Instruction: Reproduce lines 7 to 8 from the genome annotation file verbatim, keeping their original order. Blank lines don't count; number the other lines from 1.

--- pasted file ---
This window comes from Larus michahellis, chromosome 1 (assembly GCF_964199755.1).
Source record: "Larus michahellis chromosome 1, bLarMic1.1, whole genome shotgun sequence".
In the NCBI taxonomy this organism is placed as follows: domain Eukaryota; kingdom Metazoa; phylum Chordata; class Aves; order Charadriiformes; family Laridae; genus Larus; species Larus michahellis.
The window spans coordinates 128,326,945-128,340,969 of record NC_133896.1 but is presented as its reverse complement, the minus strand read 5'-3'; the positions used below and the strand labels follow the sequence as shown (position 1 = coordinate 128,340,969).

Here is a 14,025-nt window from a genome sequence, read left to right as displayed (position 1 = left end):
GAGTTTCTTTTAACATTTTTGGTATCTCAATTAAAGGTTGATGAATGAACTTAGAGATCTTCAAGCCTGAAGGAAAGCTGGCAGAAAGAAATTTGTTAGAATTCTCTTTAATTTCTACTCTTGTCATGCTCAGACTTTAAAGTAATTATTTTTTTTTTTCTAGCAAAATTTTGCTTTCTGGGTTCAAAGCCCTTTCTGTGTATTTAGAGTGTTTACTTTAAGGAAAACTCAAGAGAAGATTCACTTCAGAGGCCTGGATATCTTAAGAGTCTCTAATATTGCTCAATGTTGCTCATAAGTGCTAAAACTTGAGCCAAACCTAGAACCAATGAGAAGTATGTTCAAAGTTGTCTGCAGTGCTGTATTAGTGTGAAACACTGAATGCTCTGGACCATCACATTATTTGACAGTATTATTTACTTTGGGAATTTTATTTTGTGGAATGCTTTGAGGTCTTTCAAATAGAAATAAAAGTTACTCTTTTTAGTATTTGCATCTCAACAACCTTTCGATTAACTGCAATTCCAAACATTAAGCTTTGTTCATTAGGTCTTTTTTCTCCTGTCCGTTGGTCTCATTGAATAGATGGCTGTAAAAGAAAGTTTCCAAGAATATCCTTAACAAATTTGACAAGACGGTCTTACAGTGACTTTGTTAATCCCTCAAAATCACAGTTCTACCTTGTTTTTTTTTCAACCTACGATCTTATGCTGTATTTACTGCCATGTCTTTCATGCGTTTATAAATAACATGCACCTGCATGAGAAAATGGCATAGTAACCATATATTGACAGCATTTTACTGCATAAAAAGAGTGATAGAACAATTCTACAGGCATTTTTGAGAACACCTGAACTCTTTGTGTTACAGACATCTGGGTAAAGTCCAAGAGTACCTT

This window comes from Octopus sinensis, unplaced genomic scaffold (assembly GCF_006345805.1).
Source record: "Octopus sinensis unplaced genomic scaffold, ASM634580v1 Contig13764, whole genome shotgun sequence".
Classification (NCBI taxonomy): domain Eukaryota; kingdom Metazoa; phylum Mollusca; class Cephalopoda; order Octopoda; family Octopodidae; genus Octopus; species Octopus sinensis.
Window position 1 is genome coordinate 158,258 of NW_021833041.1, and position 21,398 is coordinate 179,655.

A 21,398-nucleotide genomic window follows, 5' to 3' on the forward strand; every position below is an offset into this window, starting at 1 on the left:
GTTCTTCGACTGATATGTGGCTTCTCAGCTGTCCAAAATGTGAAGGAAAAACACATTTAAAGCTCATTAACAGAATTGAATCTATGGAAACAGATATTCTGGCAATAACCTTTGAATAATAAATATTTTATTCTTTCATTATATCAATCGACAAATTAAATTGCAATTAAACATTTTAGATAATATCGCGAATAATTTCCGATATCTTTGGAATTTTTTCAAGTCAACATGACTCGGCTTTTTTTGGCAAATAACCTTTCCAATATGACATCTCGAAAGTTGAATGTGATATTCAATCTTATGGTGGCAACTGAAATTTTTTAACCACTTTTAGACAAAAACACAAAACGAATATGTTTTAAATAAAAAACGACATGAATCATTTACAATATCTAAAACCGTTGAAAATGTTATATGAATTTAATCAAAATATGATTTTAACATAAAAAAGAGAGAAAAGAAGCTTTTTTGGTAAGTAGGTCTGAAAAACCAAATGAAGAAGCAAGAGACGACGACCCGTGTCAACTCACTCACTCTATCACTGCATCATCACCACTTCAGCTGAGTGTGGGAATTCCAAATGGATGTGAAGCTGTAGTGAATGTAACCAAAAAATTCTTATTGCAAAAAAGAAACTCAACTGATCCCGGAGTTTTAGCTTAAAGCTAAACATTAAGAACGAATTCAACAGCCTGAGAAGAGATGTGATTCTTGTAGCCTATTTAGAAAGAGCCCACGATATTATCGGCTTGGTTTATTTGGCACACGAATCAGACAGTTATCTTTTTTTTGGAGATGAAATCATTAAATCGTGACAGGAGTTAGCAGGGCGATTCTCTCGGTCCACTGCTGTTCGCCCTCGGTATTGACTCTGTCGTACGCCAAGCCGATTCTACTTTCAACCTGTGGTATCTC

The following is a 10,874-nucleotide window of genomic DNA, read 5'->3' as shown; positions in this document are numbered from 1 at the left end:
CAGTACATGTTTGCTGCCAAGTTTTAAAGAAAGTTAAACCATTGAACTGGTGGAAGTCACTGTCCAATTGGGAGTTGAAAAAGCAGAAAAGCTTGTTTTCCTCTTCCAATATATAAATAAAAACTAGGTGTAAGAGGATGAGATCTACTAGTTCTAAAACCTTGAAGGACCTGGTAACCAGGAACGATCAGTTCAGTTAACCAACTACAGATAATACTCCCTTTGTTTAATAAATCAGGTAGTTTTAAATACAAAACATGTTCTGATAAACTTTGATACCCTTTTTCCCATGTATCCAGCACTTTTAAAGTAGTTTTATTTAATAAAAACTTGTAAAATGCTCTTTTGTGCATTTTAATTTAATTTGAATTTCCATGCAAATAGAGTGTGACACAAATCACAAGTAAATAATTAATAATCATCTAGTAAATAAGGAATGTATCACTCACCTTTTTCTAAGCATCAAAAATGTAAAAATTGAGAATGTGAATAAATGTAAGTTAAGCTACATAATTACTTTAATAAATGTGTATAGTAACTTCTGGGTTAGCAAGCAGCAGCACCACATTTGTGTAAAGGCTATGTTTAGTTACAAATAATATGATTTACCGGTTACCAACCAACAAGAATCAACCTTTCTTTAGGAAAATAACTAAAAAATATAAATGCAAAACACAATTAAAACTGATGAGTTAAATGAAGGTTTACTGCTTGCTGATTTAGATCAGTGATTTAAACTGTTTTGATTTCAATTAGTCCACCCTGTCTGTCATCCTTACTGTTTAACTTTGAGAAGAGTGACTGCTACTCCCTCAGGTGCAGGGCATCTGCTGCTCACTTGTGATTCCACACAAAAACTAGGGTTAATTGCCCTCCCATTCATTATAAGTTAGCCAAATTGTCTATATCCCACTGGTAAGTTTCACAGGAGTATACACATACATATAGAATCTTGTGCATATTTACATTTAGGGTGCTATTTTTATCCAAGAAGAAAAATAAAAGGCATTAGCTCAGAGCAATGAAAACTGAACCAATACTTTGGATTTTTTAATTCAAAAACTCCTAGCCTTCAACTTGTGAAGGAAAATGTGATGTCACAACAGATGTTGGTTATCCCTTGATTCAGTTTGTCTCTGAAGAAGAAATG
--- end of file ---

This window comes from Octopus sinensis, unplaced genomic scaffold (assembly GCF_006345805.1).
Source record: "Octopus sinensis unplaced genomic scaffold, ASM634580v1 Contig13764, whole genome shotgun sequence".